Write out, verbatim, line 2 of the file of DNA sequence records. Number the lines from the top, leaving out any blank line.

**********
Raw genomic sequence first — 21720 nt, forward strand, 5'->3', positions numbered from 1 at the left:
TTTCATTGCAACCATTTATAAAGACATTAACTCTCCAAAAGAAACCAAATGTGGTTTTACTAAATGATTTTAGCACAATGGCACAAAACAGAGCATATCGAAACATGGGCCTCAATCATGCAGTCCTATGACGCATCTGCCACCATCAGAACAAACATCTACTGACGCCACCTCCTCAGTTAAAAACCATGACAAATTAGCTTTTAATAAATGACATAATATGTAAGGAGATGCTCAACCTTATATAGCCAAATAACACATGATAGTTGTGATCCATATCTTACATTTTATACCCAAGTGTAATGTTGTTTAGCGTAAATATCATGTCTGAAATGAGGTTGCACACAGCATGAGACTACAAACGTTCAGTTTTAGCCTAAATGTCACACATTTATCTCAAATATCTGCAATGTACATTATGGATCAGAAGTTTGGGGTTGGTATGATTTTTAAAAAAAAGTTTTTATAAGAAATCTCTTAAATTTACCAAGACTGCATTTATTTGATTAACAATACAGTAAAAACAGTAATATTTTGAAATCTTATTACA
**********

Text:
TTTCATTGCAACCATTTATAAAGACATTAACTCTCCAAAAGAAACCAAATGTGGTTTTACTAAATGATTTTAGCACAATGGCACAAAACAGAGCATATCGAAACATGGGCCTCAATCATGCAGTCCTATGACGCATCTGCCACCATCAGAACAAACATCTACTGACGCCACCTCCTCAGTTAAAAACCATGACAAATTAGCTTTTAATAAATGACATAATATGTAAGGAGATGCTCAACCTTATATAGCCAAATAACACATGATAGTTGTGATCCATATCTTACATTTTATACCCAAGTGTAATGTTGTTTAGCGTAAATATCATGTCTGAAATGAGGTTGCACACAGCATGAGACTACAAACGTTCAGTTTTAGCCTAAATGTCACACATTTATCTCAAATATCTGCAATGTACATTATGGATCAGAAGTTTGGGGTTGGTATGATTTTTAAAAAAAAGTTTTTATAAGAAATCTCTTAAATTTACCAAGACTGCATTTATTTGATTAACAATACAGTAAAAACAGTAATATTTTGAAATCTTATTACA